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Panasonic FZ1000 review

Ben Pitt Matt Breen
19 Jun 2019
Our Rating 
Price when reviewed 
inc VAT

A stunning all-round talent, the Panasonic FZ1000 excels both indoors and out



Sensor resolution: 20 megapixels, Sensor size: 20 megapixels, Viewfinder: electronic (2,359,000 dots), LCD screen: 3in (921,000 dots), Optical zoom (35mm-equivalent focal lengths): 16 (25-400mm), 35mm-equivalent aperture: f/7.6-10.8, Weight: 834g, Size (HxWxD): 99x137x137mm


The RX10 excels for video capture, but the FZ1000 ups the stakes with its ability to record 4K video. It's recorded at 3,840x2,160 pixels at 25p, and encoded in AVC format at 100Mbit/s. There's no Cinema 4K (4,096x2,160 at 24p) as per the Panasonic GH4, but considering the significantly lower price it's a reasonable omission.

As with the GH4, the FZ1000 uses a 1:1 pixel ratio for its 4K output, which means video is captured using a 3,840x2,160 crop of the sensor's full 5,472x3,648 resolution. This equates to a 37-592mm (equivalent) focal length range for 4K video, trading some wide-angle range for an extended telephoto capability. We particularly like the ability to pause playback of 4K footage and save the current frame as an 8-megapixel JPEG with a couple of button pushes.

Comparing the GH4 and FZ1000's 4K output, the GH4's details were a little finer and more natural looking. However, resizing their 4K output to 1080p made both looked equally stunning, and way beyond the RX10 for detail levels. As with the GH4, shooting 4K gives a significant boost to video details even when distributing the final edit at 1080p.

^ The FZ1000's 1080p output looks sharp… until you compare it with the 4K footage downscaled to 1080p (view at 1080p on a high-resolution monitor to see the difference)

Autofocus in videos was smooth and responsive, but the lack of a touchscreen meant moving the autofocus point while recording was slow and clumsy. However, it is possible to do so by tapping the touchscreen of a connected Android or iOS device. Manual focus is well implemented, with the substantial lens barrel and a peaking mode that highlights sharply-focused areas of the frame. Meanwhile, the Cinelike D colour preset (only available for video capture) gives a flat contrast to preserve as much dynamic range as possible. This doesn't necessarily flatter subjects but it's ideal if you're planning to apply colour correction in editing software later.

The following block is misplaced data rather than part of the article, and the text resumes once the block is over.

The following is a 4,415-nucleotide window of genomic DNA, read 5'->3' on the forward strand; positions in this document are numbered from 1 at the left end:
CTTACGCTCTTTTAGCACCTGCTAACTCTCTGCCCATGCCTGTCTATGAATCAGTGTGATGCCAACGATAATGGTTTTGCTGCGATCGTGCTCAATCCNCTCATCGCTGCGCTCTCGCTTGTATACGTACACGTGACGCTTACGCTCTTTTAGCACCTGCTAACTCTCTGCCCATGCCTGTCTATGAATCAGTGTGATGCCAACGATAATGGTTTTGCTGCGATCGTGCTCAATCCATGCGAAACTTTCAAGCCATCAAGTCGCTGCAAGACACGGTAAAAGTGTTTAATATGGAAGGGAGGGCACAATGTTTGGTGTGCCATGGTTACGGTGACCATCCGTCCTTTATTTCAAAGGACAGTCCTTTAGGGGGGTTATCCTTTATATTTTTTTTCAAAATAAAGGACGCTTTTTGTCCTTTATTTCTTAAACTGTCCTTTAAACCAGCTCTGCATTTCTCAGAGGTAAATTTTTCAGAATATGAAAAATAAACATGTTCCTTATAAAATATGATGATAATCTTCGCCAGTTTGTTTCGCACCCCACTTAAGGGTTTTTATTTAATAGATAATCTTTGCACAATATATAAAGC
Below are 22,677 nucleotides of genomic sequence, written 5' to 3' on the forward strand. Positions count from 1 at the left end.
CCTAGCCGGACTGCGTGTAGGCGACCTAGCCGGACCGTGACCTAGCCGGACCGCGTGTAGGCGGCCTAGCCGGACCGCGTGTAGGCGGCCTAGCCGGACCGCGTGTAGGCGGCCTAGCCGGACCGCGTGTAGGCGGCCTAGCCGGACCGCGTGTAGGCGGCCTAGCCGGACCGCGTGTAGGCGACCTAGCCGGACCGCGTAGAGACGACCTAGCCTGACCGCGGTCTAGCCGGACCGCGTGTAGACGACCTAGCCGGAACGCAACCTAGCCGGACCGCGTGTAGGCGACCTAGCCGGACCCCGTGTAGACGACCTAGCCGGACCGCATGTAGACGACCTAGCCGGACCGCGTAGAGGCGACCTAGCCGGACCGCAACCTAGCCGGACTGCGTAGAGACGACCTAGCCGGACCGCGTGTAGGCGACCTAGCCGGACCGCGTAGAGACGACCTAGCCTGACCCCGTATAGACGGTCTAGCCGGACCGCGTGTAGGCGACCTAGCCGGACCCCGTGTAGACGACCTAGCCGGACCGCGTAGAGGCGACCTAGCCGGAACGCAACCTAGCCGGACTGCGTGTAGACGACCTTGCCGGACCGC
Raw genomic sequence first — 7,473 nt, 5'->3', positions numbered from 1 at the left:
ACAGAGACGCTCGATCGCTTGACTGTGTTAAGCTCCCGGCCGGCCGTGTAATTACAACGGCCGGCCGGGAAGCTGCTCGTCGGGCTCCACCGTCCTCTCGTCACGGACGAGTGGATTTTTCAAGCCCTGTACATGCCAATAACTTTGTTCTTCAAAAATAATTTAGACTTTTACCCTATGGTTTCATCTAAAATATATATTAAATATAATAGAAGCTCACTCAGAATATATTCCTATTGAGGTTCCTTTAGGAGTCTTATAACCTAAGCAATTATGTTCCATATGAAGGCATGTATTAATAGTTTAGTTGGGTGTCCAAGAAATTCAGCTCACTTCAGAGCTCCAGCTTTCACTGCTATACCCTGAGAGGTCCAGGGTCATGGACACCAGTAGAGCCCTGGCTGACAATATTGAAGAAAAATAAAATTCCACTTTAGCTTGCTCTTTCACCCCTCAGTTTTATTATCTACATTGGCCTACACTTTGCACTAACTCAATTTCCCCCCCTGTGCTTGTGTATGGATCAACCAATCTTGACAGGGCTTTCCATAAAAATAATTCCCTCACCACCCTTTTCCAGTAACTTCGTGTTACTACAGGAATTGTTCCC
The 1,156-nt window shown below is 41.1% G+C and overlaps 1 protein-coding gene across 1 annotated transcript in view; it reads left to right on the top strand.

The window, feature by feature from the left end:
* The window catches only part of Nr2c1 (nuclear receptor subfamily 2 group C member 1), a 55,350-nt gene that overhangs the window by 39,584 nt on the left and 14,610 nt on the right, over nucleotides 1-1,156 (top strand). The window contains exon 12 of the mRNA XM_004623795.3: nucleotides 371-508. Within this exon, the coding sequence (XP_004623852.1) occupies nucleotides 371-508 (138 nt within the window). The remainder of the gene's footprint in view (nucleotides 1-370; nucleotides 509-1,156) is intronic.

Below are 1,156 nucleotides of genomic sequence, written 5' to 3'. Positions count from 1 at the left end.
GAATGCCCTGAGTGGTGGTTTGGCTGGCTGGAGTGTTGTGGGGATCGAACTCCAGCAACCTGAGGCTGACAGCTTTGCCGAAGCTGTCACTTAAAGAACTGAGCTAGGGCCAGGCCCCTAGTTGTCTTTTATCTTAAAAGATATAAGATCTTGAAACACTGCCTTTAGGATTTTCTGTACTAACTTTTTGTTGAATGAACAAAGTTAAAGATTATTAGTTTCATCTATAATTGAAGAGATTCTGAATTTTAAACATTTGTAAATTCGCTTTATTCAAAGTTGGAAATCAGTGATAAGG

The FZ1000's 1080p capture was extremely impressive too, narrowly beating the RX10 for detail levels. There's a choice of 24p, 25p, 50i and 50p frame rates, although bit rates up to 28Mbit/s don't match the huge bit rates available in the GH4. There's also an option to record 1080p video at 100fps, playing back at 25fps for quarter-speed slow motion. However, focus and exposure are fixed in this mode, and optical stabilisation is disabled. Details didn't appear as crisp as in normal-speed 1080p footage – our guess is that a lower-quality algorithm is being used to resize the 20-megapixel sensor output. Even so, it's a real treat to be able to shoot slow motion at 1080p.

^ 100fps capture at 1080p delivers slow motion without compromising on resolution